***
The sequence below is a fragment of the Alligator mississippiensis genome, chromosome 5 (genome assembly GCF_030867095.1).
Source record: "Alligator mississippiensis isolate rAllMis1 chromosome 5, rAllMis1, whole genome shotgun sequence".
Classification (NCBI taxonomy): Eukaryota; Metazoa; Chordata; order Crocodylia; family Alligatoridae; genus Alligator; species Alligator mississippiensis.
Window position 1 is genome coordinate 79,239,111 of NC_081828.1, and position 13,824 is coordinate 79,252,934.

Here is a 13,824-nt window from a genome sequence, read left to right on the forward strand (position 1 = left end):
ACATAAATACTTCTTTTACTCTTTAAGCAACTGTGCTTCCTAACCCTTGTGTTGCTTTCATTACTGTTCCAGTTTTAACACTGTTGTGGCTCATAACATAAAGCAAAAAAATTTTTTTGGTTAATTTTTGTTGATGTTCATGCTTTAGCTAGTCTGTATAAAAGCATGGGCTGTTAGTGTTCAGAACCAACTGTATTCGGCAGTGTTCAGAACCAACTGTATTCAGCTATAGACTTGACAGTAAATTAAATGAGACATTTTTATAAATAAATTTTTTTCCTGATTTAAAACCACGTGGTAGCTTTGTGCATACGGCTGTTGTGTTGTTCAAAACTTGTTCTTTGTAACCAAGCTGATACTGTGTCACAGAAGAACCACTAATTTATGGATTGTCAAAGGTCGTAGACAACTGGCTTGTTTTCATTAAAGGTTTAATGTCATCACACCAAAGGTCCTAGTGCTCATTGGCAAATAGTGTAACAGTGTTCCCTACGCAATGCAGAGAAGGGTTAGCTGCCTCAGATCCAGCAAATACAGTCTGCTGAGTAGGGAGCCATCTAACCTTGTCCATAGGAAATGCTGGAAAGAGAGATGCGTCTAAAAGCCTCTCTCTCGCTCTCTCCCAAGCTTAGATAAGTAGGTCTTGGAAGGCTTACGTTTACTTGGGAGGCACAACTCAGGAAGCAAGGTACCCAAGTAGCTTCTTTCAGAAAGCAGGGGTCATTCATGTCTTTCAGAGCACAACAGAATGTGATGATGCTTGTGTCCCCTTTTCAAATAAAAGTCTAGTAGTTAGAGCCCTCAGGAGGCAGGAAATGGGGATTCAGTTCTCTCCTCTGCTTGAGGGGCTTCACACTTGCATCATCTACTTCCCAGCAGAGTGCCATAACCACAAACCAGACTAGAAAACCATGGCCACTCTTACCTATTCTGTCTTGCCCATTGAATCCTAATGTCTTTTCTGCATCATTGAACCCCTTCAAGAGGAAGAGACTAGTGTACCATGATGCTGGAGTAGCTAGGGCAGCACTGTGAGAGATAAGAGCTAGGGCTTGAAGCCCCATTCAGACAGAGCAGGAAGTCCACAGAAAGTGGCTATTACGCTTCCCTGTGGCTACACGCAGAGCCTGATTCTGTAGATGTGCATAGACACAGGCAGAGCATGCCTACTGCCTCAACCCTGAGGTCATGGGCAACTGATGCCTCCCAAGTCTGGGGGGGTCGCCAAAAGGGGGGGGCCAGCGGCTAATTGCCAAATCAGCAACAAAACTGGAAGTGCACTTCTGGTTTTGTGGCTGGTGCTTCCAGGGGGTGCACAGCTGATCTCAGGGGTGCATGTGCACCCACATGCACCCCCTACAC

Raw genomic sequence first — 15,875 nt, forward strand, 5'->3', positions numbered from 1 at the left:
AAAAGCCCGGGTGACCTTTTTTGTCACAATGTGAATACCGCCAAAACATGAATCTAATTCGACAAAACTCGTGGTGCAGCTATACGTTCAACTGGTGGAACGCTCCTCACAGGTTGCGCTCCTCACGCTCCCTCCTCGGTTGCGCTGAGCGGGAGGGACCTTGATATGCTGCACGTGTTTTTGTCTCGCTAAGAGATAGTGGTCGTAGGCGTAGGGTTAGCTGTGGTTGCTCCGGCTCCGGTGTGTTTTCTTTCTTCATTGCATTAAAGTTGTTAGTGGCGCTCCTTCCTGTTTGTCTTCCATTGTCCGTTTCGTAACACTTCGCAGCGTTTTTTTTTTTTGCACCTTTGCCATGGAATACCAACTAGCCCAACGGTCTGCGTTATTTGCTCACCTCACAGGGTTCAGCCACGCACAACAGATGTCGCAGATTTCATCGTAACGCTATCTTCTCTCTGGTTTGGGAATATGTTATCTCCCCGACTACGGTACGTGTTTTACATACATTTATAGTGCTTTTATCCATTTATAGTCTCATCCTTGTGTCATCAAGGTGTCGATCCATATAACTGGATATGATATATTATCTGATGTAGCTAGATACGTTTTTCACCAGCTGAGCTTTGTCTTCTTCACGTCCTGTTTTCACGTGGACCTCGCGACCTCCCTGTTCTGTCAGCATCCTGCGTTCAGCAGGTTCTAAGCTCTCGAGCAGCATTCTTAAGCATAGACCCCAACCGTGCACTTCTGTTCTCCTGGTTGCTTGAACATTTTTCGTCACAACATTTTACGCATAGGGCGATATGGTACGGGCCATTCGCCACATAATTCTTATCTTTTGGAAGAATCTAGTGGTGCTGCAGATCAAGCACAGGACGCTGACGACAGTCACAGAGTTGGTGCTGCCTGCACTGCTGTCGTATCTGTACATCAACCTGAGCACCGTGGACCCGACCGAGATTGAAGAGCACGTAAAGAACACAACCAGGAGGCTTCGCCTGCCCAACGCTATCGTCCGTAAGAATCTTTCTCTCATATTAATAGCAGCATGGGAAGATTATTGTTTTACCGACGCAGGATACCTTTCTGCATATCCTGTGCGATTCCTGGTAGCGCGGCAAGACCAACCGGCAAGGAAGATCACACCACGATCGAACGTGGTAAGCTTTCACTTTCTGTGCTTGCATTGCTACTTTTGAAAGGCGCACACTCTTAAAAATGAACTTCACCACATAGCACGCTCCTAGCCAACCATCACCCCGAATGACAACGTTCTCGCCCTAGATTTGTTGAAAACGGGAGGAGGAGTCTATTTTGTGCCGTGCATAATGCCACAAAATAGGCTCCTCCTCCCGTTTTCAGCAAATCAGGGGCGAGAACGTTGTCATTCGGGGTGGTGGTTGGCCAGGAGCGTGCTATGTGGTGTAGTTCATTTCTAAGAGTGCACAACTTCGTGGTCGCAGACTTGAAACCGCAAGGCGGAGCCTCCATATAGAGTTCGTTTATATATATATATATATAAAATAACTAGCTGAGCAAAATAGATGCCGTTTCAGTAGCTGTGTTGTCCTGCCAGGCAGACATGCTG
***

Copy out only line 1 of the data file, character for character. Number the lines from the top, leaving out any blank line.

The sequence below is a fragment of the Alligator mississippiensis genome, chromosome 5 (genome assembly GCF_030867095.1).